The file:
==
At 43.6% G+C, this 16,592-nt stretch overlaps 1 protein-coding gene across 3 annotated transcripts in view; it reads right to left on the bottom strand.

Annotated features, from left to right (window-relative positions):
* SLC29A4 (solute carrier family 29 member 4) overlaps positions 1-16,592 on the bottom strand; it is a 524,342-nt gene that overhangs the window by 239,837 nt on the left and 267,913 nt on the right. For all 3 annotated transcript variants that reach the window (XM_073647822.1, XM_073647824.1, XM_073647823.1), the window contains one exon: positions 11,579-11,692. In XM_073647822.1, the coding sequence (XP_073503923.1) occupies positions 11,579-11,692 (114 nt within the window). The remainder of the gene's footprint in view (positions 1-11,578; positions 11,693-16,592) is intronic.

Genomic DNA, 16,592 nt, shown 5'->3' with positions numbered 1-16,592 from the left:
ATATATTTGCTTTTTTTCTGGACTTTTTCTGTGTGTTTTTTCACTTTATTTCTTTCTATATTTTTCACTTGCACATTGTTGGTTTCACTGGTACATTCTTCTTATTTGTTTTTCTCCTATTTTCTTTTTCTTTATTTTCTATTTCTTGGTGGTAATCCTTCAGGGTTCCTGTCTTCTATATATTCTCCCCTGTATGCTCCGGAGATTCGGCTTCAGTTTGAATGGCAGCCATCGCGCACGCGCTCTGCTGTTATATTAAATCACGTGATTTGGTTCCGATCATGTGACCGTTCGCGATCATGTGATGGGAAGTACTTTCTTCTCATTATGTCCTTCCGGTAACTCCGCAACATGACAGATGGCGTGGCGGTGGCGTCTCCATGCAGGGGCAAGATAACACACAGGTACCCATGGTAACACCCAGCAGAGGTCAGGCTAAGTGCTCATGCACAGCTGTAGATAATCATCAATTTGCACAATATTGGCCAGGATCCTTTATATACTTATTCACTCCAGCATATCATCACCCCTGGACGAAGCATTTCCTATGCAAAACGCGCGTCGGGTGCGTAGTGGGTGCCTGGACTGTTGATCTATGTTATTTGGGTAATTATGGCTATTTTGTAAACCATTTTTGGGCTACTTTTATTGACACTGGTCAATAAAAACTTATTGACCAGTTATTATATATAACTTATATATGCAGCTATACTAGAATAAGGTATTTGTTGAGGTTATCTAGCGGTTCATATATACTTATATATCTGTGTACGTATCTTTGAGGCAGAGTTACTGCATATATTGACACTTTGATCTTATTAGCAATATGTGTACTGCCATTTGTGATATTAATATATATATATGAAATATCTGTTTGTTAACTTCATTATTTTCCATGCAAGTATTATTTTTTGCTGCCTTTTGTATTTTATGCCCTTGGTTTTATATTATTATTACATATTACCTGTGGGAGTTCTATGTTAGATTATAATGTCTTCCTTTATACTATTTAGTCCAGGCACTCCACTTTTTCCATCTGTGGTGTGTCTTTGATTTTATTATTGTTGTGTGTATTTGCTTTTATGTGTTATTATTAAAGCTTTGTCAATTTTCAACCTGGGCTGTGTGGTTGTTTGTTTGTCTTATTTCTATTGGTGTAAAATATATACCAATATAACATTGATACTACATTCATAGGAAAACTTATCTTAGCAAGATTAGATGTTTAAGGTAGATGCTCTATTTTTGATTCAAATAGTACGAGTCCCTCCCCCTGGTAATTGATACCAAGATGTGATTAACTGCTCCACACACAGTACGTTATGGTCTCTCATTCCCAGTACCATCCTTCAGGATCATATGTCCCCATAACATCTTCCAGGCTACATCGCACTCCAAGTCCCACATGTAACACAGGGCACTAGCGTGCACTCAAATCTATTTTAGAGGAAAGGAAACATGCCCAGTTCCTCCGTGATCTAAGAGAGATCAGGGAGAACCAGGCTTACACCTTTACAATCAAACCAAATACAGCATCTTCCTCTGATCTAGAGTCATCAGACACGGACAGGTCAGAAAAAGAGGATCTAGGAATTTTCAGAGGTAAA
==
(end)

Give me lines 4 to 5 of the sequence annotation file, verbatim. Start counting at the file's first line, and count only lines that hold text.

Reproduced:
Genomic DNA, 16,592 nt, shown 5'->3' with positions numbered 1-16,592 from the left:
ATATATTTGCTTTTTTTCTGGACTTTTTCTGTGTGTTTTTTCACTTTATTTCTTTCTATATTTTTCACTTGCACATTGTTGGTTTCACTGGTACATTCTTCTTATTTGTTTTTCTCCTATTTTCTTTTTCTTTATTTTCTATTTCTTGGTGGTAATCCTTCAGGGTTCCTGTCTTCTATATATTCTCCCCTGTATGCTCCGGAGATTCGGCTTCAGTTTGAATGGCAGCCATCGCGCACGCGCTCTGCTGTTATATTAAATCACGTGATTTGGTTCCGATCATGTGACCGTTCGCGATCATGTGATGGGAAGTACTTTCTTCTCATTATGTCCTTCCGGTAACTCCGCAACATGACAGATGGCGTGGCGGTGGCGTCTCCATGCAGGGGCAAGATAACACACAGGTACCCATGGTAACACCCAGCAGAGGTCAGGCTAAGTGCTCATGCACAGCTGTAGATAATCATCAATTTGCACAATATTGGCCAGGATCCTTTATATACTTATTCACTCCAGCATATCATCACCCCTGGACGAAGCATTTCCTATGCAAAACGCGCGTCGGGTGCGTAGTGGGTGCCTGGACTGTTGATCTATGTTATTTGGGTAATTATGGCTATTTTGTAAACCATTTTTGGGCTACTTTTATTGACACTGGTCAATAAAAACTTATTGACCAGTTATTATATATAACTTATATATGCAGCTATACTAGAATAAGGTATTTGTTGAGGTTATCTAGCGGTTCATATATACTTATATATCTGTGTACGTATCTTTGAGGCAGAGTTACTGCATATATTGACACTTTGATCTTATTAGCAATATGTGTACTGCCATTTGTGATATTAATATATATATATGAAATATCTGTTTGTTAACTTCATTATTTTCCATGCAAGTATTATTTTTTGCTGCCTTTTGTATTTTATGCCCTTGGTTTTATATTATTATTACATATTACCTGTGGGAGTTCTATGTTAGATTATAATGTCTTCCTTTATACTATTTAGTCCAGGCACTCCACTTTTTCCATCTGTGGTGTGTCTTTGATTTTATTATTGTTGTGTGTATTTGCTTTTATGTGTTATTATTAAAGCTTTGTCAATTTTCAACCTGGGCTGTGTGGTTGTTTGTTTGTCTTATTTCTATTGGTGTAAAATATATACCAATATAACATTGATACTACATTCATAGGAAAACTTATCTTAGCAAGATTAGATGTTTAAGGTAGATGCTCTATTTTTGATTCAAATAGTACGAGTCCCTCCCCCTGGTAATTGATACCAAGATGTGATTAACTGCTCCACACACAGTACGTTATGGTCTCTCATTCCCAGTACCATCCTTCAGGATCATATGTCCCCATAACATCTTCCAGGCTACATCGCACTCCAAGTCCCACATGTAACACAGGGCACTAGCGTGCACTCAAATCTATTTTAGAGGAAAGGAAACATGCCCAGTTCCTCCGTGATCTAAGAGAGATCAGGGAGAACCAGGCTTACACCTTTACAATCAAACCAAATACAGCATCTTCCTCTGATCTAGAGTCATCAGACACGGACAGGTCAGAAAAAGAGGATCTAGGAATTTTCAGAGGTAAA